In this manner, zoom backgrounds in the pandemic have shown to the world what a screen could mean – zoom backgrounds literally screen the world for us, they cast aside our unpresentable rooms for more desirable ones. The verb “screen” means to conceal, protect and shelter, after all. Zoom backgrounds are screens in the sense that cinema scholars understand them – they are surfaces upon which one casts one’s projections. Countless films worldwide depict protagonists projecting their desires onto a cinematic screen, the filmic image become the site for representation of one’s desires. The only difference is that instead of seeing our desires projected up front, zoom backgrounds project it behind us. These backgrounds could be anything from Hogwarts, to Black Lives Matter posters, to the Eiffel Tower (in the time of restricted mobility, it is an expression of where we might really want to be). Advertisers also get this, and countless companies are offering people money to post their banners as a zoom background – nothing like a coke ad staring at your colleague in your digital meeting room. But zoom backgrounds are screens also in a more expanded sense. The media theorist Vilhelm Flusser had defined the screen as a piece of cloth that is open to experiences (wind, open to the spirit) and going forward, storing that experience (Flusser 2012, 55-58) . For him, the screen could be a tent (and not just a wall), a straw mat or even a lace, anything that registers these movements, gestures and pressures. Flusser’s definition moves against the white wall of cinematic projection that we commonly associate the screen with – empty and white, projecting our desires without itself transforming . Our ‘smart’ zoom backgrounds however register our bodily movements and and movements even without us realising it. Move your hands about or tilt your chair back considerably, or even reduce the lighting. Zoom backgrounds will not only not recognize you, but precisely as you turn into glitch, or blend into your background remind you it’s not a passive screen behind you. It is actively trying to configure and delineate you as an object with volume, density and spatial presence.
I cannot but think of this one time I was on a zoom call with an artist, who had a roaring tiger as his zoom background. The artist – famous for his work on tropical tigers – kept blending with his tiger or emerging from it, an inter-species relationship written as it were between the artist and his zoom background. The screen that was absorbing this experience, but in that process changing the artist’s relationship to the tiger. The artist was both emerging from the tiger and seemingly melting into it, a liquefaction of the body into the background. It was telling because his famous artwork features a white man blending in and out of a tiger on parallel screens, as each of them narrate a history of predation in the tropical forests. The artist, his art work, his zoom background and he had all leached into one for me. It reminded me of something that visual scholars had known all along, that the background is never too away, never too far and distant from us, the foreground. The figure is always tied intrinsically to the ground from which it stands up or emanates, and this relationship is much too far entwined than that could be accounted for. In our digitally contained lives, zoom backgrounds remind us that our backgrounds are alive, mutative and active, not the dying space of yonder that one would have imagined: a counter to the legacy of western spatial thinking that alienates the figure from ground. Zoom backgrounds help us think through what might be the political and mediatic conditions for our background, and what is a background in the first place. Even backgrounds are not flat anymore. They, in fact, never were.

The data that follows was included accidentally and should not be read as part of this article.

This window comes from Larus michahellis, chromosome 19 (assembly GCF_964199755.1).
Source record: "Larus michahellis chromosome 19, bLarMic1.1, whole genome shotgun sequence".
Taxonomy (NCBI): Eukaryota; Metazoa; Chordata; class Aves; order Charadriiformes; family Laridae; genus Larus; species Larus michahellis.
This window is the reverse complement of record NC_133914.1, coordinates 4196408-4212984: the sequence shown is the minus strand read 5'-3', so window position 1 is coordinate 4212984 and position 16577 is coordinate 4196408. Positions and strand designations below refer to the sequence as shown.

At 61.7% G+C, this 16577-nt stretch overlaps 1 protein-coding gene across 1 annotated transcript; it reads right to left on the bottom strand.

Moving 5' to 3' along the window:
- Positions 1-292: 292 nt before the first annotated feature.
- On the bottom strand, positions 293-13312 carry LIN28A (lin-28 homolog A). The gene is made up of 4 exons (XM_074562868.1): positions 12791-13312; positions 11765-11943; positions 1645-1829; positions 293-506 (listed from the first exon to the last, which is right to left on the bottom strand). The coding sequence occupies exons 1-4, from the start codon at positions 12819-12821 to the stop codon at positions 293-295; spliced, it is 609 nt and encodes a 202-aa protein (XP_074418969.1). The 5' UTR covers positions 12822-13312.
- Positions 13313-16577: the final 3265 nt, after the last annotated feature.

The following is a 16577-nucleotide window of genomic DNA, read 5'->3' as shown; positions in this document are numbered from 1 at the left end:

Flusser, Vilem. 2012. “Shelters, Screens and Tents.” In The Shape of Things: A Philosophy of Design. London: Reaktion Books, pp. 55-58.
Miyano, Miran. 2020. “‘Parasite’ Releases Backgrounds for Your Next Zoom Call,” Vice, June 08 2020, https://www.vice.com/en_in/article/n7wn5g/parasite-movie-zoom-background-video-call